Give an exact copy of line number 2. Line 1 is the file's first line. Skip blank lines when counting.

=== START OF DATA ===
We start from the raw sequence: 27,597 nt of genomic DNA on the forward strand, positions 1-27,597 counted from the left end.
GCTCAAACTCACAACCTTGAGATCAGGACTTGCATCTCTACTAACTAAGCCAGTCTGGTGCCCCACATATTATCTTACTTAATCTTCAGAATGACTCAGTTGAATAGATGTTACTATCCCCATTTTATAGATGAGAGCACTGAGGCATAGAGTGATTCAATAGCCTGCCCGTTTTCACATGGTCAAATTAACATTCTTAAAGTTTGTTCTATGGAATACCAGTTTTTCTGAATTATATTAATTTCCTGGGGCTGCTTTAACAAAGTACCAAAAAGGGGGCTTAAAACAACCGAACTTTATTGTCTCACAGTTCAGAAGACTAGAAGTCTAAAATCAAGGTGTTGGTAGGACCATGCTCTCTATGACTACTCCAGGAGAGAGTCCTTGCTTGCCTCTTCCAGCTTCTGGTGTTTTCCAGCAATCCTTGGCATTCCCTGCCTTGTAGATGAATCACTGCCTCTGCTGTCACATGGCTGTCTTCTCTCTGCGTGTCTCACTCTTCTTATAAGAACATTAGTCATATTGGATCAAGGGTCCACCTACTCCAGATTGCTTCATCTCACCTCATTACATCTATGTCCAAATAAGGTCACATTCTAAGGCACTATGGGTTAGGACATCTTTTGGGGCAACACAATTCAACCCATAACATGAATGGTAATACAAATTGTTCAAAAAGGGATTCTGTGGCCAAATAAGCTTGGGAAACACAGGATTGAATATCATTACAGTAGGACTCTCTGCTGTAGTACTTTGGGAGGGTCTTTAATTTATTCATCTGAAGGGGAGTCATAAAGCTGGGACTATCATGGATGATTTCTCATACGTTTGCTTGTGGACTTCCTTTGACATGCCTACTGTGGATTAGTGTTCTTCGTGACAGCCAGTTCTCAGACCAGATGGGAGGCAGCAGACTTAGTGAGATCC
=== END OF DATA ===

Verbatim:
GCTCAAACTCACAACCTTGAGATCAGGACTTGCATCTCTACTAACTAAGCCAGTCTGGTGCCCCACATATTATCTTACTTAATCTTCAGAATGACTCAGTTGAATAGATGTTACTATCCCCATTTTATAGATGAGAGCACTGAGGCATAGAGTGATTCAATAGCCTGCCCGTTTTCACATGGTCAAATTAACATTCTTAAAGTTTGTTCTATGGAATACCAGTTTTTCTGAATTATATTAATTTCCTGGGGCTGCTTTAACAAAGTACCAAAAAGGGGGCTTAAAACAACCGAACTTTATTGTCTCACAGTTCAGAAGACTAGAAGTCTAAAATCAAGGTGTTGGTAGGACCATGCTCTCTATGACTACTCCAGGAGAGAGTCCTTGCTTGCCTCTTCCAGCTTCTGGTGTTTTCCAGCAATCCTTGGCATTCCCTGCCTTGTAGATGAATCACTGCCTCTGCTGTCACATGGCTGTCTTCTCTCTGCGTGTCTCACTCTTCTTATAAGAACATTAGTCATATTGGATCAAGGGTCCACCTACTCCAGATTGCTTCATCTCACCTCATTACATCTATGTCCAAATAAGGTCACATTCTAAGGCACTATGGGTTAGGACATCTTTTGGGGCAACACAATTCAACCCATAACATGAATGGTAATACAAATTGTTCAAAAAGGGATTCTGTGGCCAAATAAGCTTGGGAAACACAGGATTGAATATCATTACAGTAGGACTCTCTGCTGTAGTACTTTGGGAGGGTCTTTAATTTATTCATCTGAAGGGGAGTCATAAAGCTGGGACTATCATGGATGATTTCTCATACGTTTGCTTGTGGACTTCCTTTGACATGCCTACTGTGGATTAGTGTTCTTCGTGACAGCCAGTTCTCAGACCAGATGGGAGGCAGCAGACTTAGTGAGATCC